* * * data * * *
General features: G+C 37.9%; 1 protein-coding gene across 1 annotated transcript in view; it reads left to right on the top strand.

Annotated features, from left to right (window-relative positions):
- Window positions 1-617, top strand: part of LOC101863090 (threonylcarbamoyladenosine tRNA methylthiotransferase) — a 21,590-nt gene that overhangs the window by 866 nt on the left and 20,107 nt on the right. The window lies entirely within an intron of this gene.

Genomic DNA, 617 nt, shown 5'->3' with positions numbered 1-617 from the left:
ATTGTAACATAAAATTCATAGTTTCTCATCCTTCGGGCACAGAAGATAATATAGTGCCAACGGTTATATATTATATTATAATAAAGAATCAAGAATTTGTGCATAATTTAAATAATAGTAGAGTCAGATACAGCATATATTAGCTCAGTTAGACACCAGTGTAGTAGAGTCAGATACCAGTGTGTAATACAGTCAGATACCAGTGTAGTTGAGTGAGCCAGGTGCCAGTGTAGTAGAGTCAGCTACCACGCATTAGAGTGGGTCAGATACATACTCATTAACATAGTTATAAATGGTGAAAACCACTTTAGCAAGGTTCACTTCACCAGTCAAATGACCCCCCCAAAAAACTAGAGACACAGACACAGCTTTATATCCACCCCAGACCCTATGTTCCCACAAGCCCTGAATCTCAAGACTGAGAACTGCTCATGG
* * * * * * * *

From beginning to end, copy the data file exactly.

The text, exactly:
General features: G+C 37.9%; 1 protein-coding gene across 1 annotated transcript in view; it reads left to right on the top strand.

Annotated features, from left to right (window-relative positions):
- Window positions 1-617, top strand: part of LOC101863090 (threonylcarbamoyladenosine tRNA methylthiotransferase) — a 21,590-nt gene that overhangs the window by 866 nt on the left and 20,107 nt on the right. The window lies entirely within an intron of this gene.

Genomic DNA, 617 nt, shown 5'->3' with positions numbered 1-617 from the left:
ATTGTAACATAAAATTCATAGTTTCTCATCCTTCGGGCACAGAAGATAATATAGTGCCAACGGTTATATATTATATTATAATAAAGAATCAAGAATTTGTGCATAATTTAAATAATAGTAGAGTCAGATACAGCATATATTAGCTCAGTTAGACACCAGTGTAGTAGAGTCAGATACCAGTGTGTAATACAGTCAGATACCAGTGTAGTTGAGTGAGCCAGGTGCCAGTGTAGTAGAGTCAGCTACCACGCATTAGAGTGGGTCAGATACATACTCATTAACATAGTTATAAATGGTGAAAACCACTTTAGCAAGGTTCACTTCACCAGTCAAATGACCCCCCCAAAAAACTAGAGACACAGACACAGCTTTATATCCACCCCAGACCCTATGTTCCCACAAGCCCTGAATCTCAAGACTGAGAACTGCTCATGG